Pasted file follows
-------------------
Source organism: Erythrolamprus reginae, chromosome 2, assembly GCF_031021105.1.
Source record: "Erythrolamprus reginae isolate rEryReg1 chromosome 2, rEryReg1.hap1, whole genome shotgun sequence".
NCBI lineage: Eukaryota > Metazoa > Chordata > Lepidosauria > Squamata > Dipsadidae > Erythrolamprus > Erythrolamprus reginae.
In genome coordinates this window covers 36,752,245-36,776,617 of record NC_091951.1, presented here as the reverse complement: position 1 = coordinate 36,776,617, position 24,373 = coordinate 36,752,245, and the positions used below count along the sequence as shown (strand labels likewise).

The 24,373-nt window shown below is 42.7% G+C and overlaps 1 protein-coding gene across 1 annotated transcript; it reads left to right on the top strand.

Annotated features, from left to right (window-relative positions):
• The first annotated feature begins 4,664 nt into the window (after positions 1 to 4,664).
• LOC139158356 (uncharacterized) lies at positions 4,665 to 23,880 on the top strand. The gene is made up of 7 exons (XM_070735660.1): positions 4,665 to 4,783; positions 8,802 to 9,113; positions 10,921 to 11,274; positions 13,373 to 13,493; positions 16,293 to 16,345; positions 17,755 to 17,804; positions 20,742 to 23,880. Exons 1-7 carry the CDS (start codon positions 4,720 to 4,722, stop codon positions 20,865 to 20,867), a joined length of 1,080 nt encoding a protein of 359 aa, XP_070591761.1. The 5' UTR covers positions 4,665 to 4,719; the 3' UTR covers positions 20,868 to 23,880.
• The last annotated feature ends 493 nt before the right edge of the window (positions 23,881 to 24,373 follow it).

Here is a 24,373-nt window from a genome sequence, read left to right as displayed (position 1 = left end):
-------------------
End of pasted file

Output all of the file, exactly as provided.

Source organism: Erythrolamprus reginae, chromosome 2, assembly GCF_031021105.1.
Source record: "Erythrolamprus reginae isolate rEryReg1 chromosome 2, rEryReg1.hap1, whole genome shotgun sequence".
NCBI lineage: Eukaryota > Metazoa > Chordata > Lepidosauria > Squamata > Dipsadidae > Erythrolamprus > Erythrolamprus reginae.
In genome coordinates this window covers 36,752,245-36,776,617 of record NC_091951.1, presented here as the reverse complement: position 1 = coordinate 36,776,617, position 24,373 = coordinate 36,752,245, and the positions used below count along the sequence as shown (strand labels likewise).

The 24,373-nt window shown below is 42.7% G+C and overlaps 1 protein-coding gene across 1 annotated transcript; it reads left to right on the top strand.

Annotated features, from left to right (window-relative positions):
• The first annotated feature begins 4,664 nt into the window (after positions 1 to 4,664).
• LOC139158356 (uncharacterized) lies at positions 4,665 to 23,880 on the top strand. The gene is made up of 7 exons (XM_070735660.1): positions 4,665 to 4,783; positions 8,802 to 9,113; positions 10,921 to 11,274; positions 13,373 to 13,493; positions 16,293 to 16,345; positions 17,755 to 17,804; positions 20,742 to 23,880. Exons 1-7 carry the CDS (start codon positions 4,720 to 4,722, stop codon positions 20,865 to 20,867), a joined length of 1,080 nt encoding a protein of 359 aa, XP_070591761.1. The 5' UTR covers positions 4,665 to 4,719; the 3' UTR covers positions 20,868 to 23,880.
• The last annotated feature ends 493 nt before the right edge of the window (positions 23,881 to 24,373 follow it).

Here is a 24,373-nt window from a genome sequence, read left to right as displayed (position 1 = left end):